A general election is near, whether it is formally announced in the coming hours or not. First of all, it’s time. 6 months short of the 5 year deadline is too late to call whatever happens now an “early” election. Secondly, the government party has been campaigning with the same frenzied appetite they displayed in the 2013 and 2017 elections. They fight like underdogs, perversely betraying a sense of entitlement to power and a panic that someone could take it away from them, certainty of victory and a catastrophic fear of possible defeat at the same time.
An end of a term is a time to look back. This second term of Labour in government fits that too often abused adjective of hyperbolic propagandists: it’s historic. They’ll still talk about our times when we’re dead.
It is incredible that the packaging the Labour Party wrapped its promises for this 5-year term was labelled ‘l-aqwa żmien’, the best of times. They’ve been anything but. The corruption scandals that were the context of the 2017 elections are still entirely outstanding in 2021. The faces of the Labour Party in the 2017 campaign – Joseph Muscat, Chris Cardona, Konrad Mizzi, Keith Schembri – are now in the background, somewhere between liabilities and embarrassing uncles. But they continue to lurk. The actions and decisions of the government party continue to be conditioned by their interests. Their preservation and impunity remains a priority now as much as it had been in 2017.
Through it all Daphne Caruana Galizia was killed and the country’s standing in the world crumbled like the temple of the Philistines. In 2017 Labour supporters celebrated outside Pilatus Bank. In 2021 the bank is closed, charged with money laundering, its owner found guilty of bank fraud by an American jury, acquitted on a technicality, hovering around the island to exert his revenge. Malta still sells its passports but while in 2017 it could boast – albeit disingenuously – the blessing of the EU, the scheme is now the subject of legal action in Europe and its future is dim.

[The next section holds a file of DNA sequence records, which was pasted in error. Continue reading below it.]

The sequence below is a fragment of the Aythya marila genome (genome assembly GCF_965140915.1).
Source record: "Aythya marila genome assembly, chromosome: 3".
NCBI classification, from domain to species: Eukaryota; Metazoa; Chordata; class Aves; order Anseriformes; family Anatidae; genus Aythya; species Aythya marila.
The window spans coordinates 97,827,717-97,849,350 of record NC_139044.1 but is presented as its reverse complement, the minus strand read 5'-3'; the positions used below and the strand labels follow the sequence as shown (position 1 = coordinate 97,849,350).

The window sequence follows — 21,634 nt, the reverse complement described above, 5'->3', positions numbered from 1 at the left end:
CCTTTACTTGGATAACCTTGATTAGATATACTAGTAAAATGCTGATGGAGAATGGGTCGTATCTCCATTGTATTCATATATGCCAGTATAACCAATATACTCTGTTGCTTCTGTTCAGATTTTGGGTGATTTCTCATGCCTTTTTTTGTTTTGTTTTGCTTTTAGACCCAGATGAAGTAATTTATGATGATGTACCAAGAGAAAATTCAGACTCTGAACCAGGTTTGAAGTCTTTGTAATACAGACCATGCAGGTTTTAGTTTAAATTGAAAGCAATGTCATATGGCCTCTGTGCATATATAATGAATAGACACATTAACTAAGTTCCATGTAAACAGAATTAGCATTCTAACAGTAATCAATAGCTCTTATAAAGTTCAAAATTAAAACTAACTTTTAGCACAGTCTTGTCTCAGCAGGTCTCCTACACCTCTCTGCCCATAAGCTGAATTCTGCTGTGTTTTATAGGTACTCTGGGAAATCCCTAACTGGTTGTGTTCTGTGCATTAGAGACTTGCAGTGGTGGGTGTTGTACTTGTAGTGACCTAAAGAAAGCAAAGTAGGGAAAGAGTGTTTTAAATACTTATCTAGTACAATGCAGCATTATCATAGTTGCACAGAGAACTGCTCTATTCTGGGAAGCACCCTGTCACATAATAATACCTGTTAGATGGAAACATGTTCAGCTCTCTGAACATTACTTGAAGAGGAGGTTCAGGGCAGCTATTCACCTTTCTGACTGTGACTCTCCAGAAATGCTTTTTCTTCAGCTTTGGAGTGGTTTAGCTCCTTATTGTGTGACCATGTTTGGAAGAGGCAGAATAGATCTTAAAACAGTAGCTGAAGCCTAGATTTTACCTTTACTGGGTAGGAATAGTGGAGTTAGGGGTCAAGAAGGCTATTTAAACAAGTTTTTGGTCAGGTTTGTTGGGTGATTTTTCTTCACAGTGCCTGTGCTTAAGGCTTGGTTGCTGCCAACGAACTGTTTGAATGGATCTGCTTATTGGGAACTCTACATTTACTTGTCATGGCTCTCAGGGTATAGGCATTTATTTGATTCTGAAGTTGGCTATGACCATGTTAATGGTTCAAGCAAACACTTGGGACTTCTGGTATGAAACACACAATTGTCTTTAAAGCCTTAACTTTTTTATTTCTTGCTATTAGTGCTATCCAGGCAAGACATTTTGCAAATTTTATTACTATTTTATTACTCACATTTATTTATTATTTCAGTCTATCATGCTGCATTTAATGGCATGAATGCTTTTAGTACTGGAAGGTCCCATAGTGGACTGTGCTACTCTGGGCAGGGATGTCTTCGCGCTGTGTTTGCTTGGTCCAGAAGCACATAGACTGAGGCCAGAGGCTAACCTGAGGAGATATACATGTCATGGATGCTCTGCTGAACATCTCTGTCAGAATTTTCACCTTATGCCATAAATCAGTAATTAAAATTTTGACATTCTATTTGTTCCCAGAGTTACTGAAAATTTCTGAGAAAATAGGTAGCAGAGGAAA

Electrogas remains in the hands of the owners who benefited from, though they claim themselves ignorance of, Yorgen Fenech’s backroom deals with Keith Schembri and Konrad Mizzi. In 2017 the power station was a gift handed down munificently by the omniscient Konrad Mizzi. In 2021 it’s a curse.
Three formerly public hospitals are still in private ownership but that looks more precarious than ever. Since the 2017 election the owners who first bought it, sold it on. The new owners remain because the government is willing to pay them any money to avoid the embarrassment of their departure. The quality of service has barely improved in 5 years. The cost of providing it has increased exponentially.
The cost of managing covid has shot public finances, once the pride of the government, now an intractable challenge. Every threat is an opportunity. Covid has become a cover for grotesque over-spending, waste, corrupt public expenditure, populism, and blatant vote buying. The cost is charged to the public account which has a license to stutter because of covid.